But did the fans influence the show in a more direct fashion? No, Mr. Klemmer says. "I don't think there's room for fans' voices in a writers' room. There [are] already so many voices trying to reach a consensus, inviting the whole world into a writers' room is more chaos than it can bear." Klemmer also points out a more pragmatic reason that fans can't influence plot and character to any great extent â€“ the lag between when a show is written and when it airs. Since shows are written months before they run (or as much as a year in the case of "My Little Pony"), by the time fans react to a plot point, the scripts for many future episodes are already in production or completed. But that doesn't mean that fans can't influence shows in more subtle ways over time.
In the case of "My Little Pony," the relationship between an unexpected adult fan base (the show is targeted at 6-to-11-year-old girls) and the show's creative staff has evolved over the two years of the show's run. For example, the gray Pegasus pony mentioned earlier started life in the first episode as a random "background pony" who, due to an accident or mischief on the part of an animator, had crossed eyes. In spite of her short screen time, fans noticed her immediately and dubbed her Derpy Hooves ("derp" being Internet parlance for something stupid, or a stupid facial expression). Her character was quickly fleshed out by the fans and became a mascot of sorts for the brony community.
Once it became clear to the showrunners that Derpy was becoming a phenomenon, they played along. "We thought, you know what, maybe we can see this person again," says Mr. Thiessen. "It was a fun little nod to how the fans had reacted to her."
Derpy became a sort of "Where's Waldo?" character, showing up in background scenes in the second half of the first season and onward. None of her appearances were scripted; they were gags inserted during the process of creating storyboards or animation for the episodes. But in the episode "The Last Roundup," Derpy made her big debut with speaking lines, completing her transition from fan meme to a full-fledged character.
Thiessen cautions that fans shouldn't make too much of Derpy's appearance. "It was a one-time thing because it was a spot where it seemed it would work." He believes that fans spend a lot of time searching for hidden meanings, especially in background characters. "The fans read into things that I never would have [seen] coming."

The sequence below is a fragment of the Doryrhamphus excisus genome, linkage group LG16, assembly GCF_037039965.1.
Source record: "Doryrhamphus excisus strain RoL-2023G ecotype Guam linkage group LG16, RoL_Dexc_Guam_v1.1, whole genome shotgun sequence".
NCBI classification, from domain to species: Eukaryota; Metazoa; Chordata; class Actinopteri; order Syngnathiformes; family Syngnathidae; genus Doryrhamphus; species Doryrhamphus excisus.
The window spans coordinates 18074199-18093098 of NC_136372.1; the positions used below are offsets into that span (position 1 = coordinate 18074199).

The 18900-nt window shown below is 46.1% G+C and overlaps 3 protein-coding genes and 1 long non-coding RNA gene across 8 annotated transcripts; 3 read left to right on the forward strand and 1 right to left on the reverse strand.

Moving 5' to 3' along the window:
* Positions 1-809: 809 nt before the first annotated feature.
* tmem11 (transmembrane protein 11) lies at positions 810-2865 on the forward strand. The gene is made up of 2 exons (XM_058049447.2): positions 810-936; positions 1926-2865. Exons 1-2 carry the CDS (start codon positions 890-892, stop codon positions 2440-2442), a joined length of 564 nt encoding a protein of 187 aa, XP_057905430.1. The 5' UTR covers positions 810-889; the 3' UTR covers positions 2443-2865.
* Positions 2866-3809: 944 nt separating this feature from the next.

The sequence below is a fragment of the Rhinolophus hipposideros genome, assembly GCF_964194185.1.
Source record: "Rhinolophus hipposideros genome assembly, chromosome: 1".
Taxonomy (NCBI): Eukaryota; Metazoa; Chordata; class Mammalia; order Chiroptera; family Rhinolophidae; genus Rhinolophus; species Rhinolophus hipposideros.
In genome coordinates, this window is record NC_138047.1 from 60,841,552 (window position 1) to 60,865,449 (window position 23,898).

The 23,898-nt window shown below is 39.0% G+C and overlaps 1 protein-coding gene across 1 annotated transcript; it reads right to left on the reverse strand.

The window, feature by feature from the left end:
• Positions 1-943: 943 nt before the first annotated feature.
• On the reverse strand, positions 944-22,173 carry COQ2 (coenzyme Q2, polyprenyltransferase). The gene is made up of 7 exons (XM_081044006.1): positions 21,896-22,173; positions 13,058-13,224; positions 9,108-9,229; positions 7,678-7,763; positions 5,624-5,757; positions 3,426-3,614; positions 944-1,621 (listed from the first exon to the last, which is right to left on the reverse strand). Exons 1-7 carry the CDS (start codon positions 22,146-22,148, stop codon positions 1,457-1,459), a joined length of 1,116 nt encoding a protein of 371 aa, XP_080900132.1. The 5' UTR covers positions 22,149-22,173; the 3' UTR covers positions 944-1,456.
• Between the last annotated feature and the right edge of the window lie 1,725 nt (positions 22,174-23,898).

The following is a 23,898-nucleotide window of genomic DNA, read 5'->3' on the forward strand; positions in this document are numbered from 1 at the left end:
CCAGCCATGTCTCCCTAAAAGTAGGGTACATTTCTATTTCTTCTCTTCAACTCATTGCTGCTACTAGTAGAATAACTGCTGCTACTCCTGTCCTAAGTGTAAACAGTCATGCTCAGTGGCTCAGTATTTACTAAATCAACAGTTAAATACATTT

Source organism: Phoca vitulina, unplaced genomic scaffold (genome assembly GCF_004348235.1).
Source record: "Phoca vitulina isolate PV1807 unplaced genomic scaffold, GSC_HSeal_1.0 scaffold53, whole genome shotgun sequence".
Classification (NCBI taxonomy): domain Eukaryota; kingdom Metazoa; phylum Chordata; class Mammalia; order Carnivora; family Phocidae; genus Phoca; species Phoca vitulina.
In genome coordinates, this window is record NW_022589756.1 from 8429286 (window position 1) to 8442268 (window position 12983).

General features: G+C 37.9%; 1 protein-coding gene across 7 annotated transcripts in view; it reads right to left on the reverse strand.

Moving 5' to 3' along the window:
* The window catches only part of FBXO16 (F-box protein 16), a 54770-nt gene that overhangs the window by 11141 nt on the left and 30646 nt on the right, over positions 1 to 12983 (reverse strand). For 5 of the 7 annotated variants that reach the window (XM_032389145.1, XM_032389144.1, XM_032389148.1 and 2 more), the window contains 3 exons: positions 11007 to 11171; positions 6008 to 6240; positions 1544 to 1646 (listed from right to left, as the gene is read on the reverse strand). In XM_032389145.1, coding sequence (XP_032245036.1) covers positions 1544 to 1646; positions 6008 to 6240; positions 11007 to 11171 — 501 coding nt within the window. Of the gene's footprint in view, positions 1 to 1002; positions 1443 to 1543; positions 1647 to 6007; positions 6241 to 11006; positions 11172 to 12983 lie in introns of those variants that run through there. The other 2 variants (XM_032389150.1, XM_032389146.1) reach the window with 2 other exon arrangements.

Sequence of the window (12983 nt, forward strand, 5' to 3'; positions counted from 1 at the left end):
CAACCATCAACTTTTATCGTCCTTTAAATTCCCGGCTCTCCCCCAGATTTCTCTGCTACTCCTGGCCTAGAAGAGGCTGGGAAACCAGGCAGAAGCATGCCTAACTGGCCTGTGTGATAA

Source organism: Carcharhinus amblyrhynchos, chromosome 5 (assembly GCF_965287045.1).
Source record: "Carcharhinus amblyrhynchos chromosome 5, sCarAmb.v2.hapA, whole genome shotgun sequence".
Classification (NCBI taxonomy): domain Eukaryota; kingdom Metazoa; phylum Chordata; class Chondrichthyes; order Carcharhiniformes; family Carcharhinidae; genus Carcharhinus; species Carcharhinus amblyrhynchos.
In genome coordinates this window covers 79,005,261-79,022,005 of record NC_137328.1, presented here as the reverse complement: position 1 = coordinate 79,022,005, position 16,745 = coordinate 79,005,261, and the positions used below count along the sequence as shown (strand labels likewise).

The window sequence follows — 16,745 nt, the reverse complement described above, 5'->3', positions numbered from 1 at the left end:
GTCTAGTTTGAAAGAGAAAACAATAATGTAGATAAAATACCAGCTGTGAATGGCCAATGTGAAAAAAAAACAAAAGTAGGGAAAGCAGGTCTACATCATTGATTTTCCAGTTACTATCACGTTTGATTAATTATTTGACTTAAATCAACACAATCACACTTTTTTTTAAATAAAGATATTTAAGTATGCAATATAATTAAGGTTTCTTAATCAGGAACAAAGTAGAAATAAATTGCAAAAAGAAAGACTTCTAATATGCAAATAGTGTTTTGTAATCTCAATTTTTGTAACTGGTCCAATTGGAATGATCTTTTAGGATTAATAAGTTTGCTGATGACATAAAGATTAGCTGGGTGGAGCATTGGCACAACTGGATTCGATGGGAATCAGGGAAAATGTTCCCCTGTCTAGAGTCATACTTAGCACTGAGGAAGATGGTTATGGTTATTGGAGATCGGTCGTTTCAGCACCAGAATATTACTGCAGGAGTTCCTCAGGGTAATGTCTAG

Relating so closely with the fans can have its perils, as well. Soon after the "The Last Roundup" ran, some fans who claimed to represent the disabled community began to complain that Derpy was a negative stereotype of individuals with mental disabilities. Hasbro responded by editing the episode to change the voice and remove the name, which then led to a huge backlash from the fan community.
Hasbro explained in an official statement: "Some viewers felt that aspects of the episode 'The Last Roundup' did not stay true to the core message of friendship which is the heart and soul of the series. Hasbro Studios decided to make slight audio alterations to this single episode."
In the future, the line between commercial production and fan-created content may blur, especially for a show like "My Little Pony," where the production tools, such as Adobe Flash, are readily available. Thiessen says that he has seen fan-created content that approaches the level of quality seen in the show, and is intrigued by the idea of shows crowdsourcing part of their production. "It's so new that it's kind of unprecedented. So who knows?"
Another enticing idea is that fans might directly fund shows. Buchanan notes that when "Firefly" was canceled, some fans made serious inquiries about continuing it as an audience-funded program, although the logistics didn't pan out. Thiessen has also considered crowdfunding for private projects. "But the budgets for these shows are so high," he says. "I think that you might be able to get a short film, but not a series."
For fans who want more say in the direction that a show takes, paying for it themselves would have one big advantage, Klemmer says. "If fans were putting in the money, they're no different than Warner Bros. I'd take a notes call [where the studio funding a show gives its input on a script] for a fan-funded show. That's the way it works."